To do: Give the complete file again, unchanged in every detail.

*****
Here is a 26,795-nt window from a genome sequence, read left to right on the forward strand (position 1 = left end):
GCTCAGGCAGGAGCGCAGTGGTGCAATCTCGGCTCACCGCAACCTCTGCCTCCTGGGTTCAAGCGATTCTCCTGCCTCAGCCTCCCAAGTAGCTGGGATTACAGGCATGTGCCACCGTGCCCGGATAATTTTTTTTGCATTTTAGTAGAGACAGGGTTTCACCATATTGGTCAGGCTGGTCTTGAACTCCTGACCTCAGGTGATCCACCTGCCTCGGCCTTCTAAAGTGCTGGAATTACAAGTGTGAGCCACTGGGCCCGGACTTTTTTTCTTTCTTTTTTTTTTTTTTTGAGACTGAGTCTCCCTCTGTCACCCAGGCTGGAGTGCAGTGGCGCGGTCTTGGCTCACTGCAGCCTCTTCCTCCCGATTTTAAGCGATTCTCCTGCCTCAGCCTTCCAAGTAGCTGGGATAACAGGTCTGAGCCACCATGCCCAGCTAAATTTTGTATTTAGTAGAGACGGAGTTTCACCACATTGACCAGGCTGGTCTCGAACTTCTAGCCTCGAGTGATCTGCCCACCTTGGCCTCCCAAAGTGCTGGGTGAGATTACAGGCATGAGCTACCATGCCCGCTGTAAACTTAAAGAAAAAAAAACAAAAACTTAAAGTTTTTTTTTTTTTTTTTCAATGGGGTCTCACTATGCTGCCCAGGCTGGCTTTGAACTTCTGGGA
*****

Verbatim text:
Here is a 26,795-nt window from a genome sequence, read left to right on the forward strand (position 1 = left end):
GCTCAGGCAGGAGCGCAGTGGTGCAATCTCGGCTCACCGCAACCTCTGCCTCCTGGGTTCAAGCGATTCTCCTGCCTCAGCCTCCCAAGTAGCTGGGATTACAGGCATGTGCCACCGTGCCCGGATAATTTTTTTTGCATTTTAGTAGAGACAGGGTTTCACCATATTGGTCAGGCTGGTCTTGAACTCCTGACCTCAGGTGATCCACCTGCCTCGGCCTTCTAAAGTGCTGGAATTACAAGTGTGAGCCACTGGGCCCGGACTTTTTTTCTTTCTTTTTTTTTTTTTTTGAGACTGAGTCTCCCTCTGTCACCCAGGCTGGAGTGCAGTGGCGCGGTCTTGGCTCACTGCAGCCTCTTCCTCCCGATTTTAAGCGATTCTCCTGCCTCAGCCTTCCAAGTAGCTGGGATAACAGGTCTGAGCCACCATGCCCAGCTAAATTTTGTATTTAGTAGAGACGGAGTTTCACCACATTGACCAGGCTGGTCTCGAACTTCTAGCCTCGAGTGATCTGCCCACCTTGGCCTCCCAAAGTGCTGGGTGAGATTACAGGCATGAGCTACCATGCCCGCTGTAAACTTAAAGAAAAAAAAACAAAAACTTAAAGTTTTTTTTTTTTTTTTTCAATGGGGTCTCACTATGCTGCCCAGGCTGGCTTTGAACTTCTGGGA